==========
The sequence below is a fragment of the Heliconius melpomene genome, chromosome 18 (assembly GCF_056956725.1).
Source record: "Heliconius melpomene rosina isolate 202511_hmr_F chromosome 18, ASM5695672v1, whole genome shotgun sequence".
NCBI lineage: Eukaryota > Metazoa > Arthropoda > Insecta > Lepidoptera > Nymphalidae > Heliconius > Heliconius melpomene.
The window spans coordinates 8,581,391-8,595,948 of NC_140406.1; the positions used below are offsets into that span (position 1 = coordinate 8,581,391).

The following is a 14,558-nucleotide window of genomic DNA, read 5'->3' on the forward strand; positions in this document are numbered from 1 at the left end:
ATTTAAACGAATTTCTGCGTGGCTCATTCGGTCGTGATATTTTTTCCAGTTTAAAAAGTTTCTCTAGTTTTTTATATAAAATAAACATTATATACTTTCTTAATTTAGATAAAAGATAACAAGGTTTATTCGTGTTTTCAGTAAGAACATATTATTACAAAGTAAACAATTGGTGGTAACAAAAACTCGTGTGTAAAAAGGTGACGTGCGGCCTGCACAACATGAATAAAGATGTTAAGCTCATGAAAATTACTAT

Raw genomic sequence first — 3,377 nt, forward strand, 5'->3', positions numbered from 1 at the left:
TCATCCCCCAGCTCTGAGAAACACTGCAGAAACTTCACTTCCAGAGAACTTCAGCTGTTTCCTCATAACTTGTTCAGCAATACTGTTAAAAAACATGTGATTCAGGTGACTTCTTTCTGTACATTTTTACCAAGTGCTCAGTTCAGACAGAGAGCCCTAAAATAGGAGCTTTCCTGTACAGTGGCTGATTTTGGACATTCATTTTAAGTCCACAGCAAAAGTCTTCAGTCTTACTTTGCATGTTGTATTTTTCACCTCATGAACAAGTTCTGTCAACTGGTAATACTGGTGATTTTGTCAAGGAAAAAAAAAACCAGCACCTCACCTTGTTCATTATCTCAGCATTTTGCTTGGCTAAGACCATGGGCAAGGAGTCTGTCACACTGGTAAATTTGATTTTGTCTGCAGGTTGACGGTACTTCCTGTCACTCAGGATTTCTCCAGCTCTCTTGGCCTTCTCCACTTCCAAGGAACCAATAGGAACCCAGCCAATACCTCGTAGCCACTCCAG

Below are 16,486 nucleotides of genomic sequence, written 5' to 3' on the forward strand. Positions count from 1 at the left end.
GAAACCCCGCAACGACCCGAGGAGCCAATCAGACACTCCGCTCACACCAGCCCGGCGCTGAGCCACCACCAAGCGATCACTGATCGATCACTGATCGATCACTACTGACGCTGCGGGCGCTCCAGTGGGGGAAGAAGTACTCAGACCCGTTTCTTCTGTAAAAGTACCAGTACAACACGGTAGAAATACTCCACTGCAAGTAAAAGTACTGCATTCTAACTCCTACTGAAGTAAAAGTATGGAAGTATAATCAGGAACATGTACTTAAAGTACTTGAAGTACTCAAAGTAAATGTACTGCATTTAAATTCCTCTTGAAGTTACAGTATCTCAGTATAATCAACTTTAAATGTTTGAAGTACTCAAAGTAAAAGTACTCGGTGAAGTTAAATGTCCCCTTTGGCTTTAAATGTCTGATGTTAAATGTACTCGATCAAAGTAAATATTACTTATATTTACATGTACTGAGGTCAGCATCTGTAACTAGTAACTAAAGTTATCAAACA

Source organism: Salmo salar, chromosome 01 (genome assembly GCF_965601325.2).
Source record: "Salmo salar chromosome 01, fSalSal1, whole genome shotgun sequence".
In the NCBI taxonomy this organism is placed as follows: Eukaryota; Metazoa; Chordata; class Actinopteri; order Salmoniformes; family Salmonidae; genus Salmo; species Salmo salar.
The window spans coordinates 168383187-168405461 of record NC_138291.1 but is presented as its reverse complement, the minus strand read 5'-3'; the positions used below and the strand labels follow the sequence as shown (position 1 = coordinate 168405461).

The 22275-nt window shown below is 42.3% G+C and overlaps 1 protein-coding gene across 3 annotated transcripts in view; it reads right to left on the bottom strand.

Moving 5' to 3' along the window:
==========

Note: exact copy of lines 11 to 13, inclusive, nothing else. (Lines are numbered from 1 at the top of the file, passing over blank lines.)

Source organism: Salmo salar, chromosome 01 (genome assembly GCF_965601325.2).
Source record: "Salmo salar chromosome 01, fSalSal1, whole genome shotgun sequence".
In the NCBI taxonomy this organism is placed as follows: Eukaryota; Metazoa; Chordata; class Actinopteri; order Salmoniformes; family Salmonidae; genus Salmo; species Salmo salar.